The world is quickly becoming economically integrated, forcing unprecedented changes at every level of industry. Foreign companies are becoming more competitive and gaining greater U.S. and global market share.

Whether you’re small or large, manufacture products or provide services, or even have interests limited to the domestic market, fast moving global developments will impact your business.

Many Companies Are Expanding Internationally at Rapid Rates—Others Don’t Know Where to Start

More and more companies have come to realize that they can no longer rely on the domestic market to generate growth into the twenty-first century. To strengthen their industry positions, companies in virtually every sector are taking steps to expand internationally through trade and investment. And those that are familiar with the global environment are expanding further.

Many companies, however, are unfamiliar with trade, the benefits and risks associated with the North American Free Trade Agreement (NAFTA), or the Uruguay Round of the GATT. Thousands of companies have devoted valuable staff hours trying to unravel the complexities, but do not have the resources to sustain this effort. They need accurate information and sound analysis.

Consider Your Expansion Strategies Carefully

Depending on your company’s commitment, level of resources, objectives and competitiveness, a number of strategies may be right for you. In order to maximize profits and minimize risks, you must fully understand their short and long-term implications.

Should you choose to export, the number of markets to target simultaneously will depend on several factors. Generally, however, if your level of resources allocated to pursuing international trade is small, you may wish to focus on fewer—one to three—rather than many. This will help prevent spreading your resources too thin.

Expanding through a joint venture or strategic alliance, or by licensing your technology to a foreign partner can limit your risks and be very profitable. If your company is larger—and very internationally experienced—you may prefer to expand into foreign markets through an acquisition. This method generally requires a great deal of resources, incurs a high level of risk, and consequently is the expansion method chosen only after a foreign market has been tested and is found to be reliable.

Latin America Has Been Transformed

Less than two decades ago most Latin American countries were run by military generals or dictators closely aligned to the military. For the first time, freely elected governments rule in just about every Latin American and Caribbean country.

The so-called “lost decade” in Latin America is a fading memory. These once closed markets have become bustling, dynamic economies that resemble the development process encountered by the Asian tigers of the 1970s. Like the East Europeans, Latin Americans have learned that protectionist policies only result in an inevitable loss in standard of living.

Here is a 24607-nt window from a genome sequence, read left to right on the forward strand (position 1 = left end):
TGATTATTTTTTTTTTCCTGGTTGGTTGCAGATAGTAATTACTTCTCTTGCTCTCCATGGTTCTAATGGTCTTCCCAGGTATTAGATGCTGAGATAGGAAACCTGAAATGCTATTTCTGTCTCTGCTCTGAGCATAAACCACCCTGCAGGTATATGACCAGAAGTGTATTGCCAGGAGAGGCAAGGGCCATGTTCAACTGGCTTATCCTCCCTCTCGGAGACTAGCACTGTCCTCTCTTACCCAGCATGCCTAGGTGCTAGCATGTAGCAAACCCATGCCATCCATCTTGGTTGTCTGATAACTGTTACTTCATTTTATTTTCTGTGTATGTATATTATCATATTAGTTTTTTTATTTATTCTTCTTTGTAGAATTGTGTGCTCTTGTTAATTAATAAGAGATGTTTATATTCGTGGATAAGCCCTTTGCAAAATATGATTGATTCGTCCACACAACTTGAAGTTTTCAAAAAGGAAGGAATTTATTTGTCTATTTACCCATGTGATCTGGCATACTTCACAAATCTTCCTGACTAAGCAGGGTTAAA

Latin America’s political and economic reforms are working well. Investment is growing and the middle class is on the rise. The transition to open markets has not only benefited Latin companies and workers, but also U.S. companies and workers who owe much of their success to exports and investments in the region.

Exports to Latin America Are Growing

In the last decade, the number of U.S. companies exporting has increased significantly, especially by small and medium-size firms. In fact, President Clinton said, “Exports now account for almost one-third of real U.S. economic growth and are expected to grow faster than overall economic activity for the remainder of this decade.”

Latin America is the fastest-growing region in the world for U.S. exports. Last year, U.S. exports there reached $95 billion. And from 1993 to 1995, exports to Argentina more than doubled; climbed 86% to Brazil; were up 96% to Chile; rose by 137% to Colombia; and increased by 39% to Mexico, despite the economic crisis.

The Free Trade Agreement of the Americas (FTAA) Will Become a Reality

With the advent of NAFTA, your international trade and investment opportunities have increased. Since 1990, some 27 bilateral, trilateral and multilateral agreements have been signed in Latin America, according to the Inter-American Development Bank. These agreements are playing a more important role in providing vital foundation blocks for the building of the FTAA.

An FTAA will make the Western Hemisphere the largest trading area in the world, with a combined gross domestic product of more than $7.7 trillion and a market of more than 745 million consumers. Importantly, with an FTAA, analysts predict a significant shift to occur in U.S. controlled production from East Asia to Latin America. This will especially benefit U.S. producers of intermediate goods.

If You’re Not Already There, Consider Expanding into Latin America

No longer do you have the luxury of deciding whether or not to expand internationally. In today’s dynamic environment, trading or investing is becoming a necessity—and a sound means to becoming more competitive.

This article appeared in October 1996. (BB)

John Manzella
About The Author John Manzella [Full Bio]
John Manzella, founder of the Manzella Report, is a world-recognized speaker, author of several books, and an international columnist on global business, trade policy, labor, and the latest economic trends. His valuable insight, analysis and strategic direction have been vital to many of the world's largest corporations, associations and universities preparing for the business, economic and political challenges ahead.

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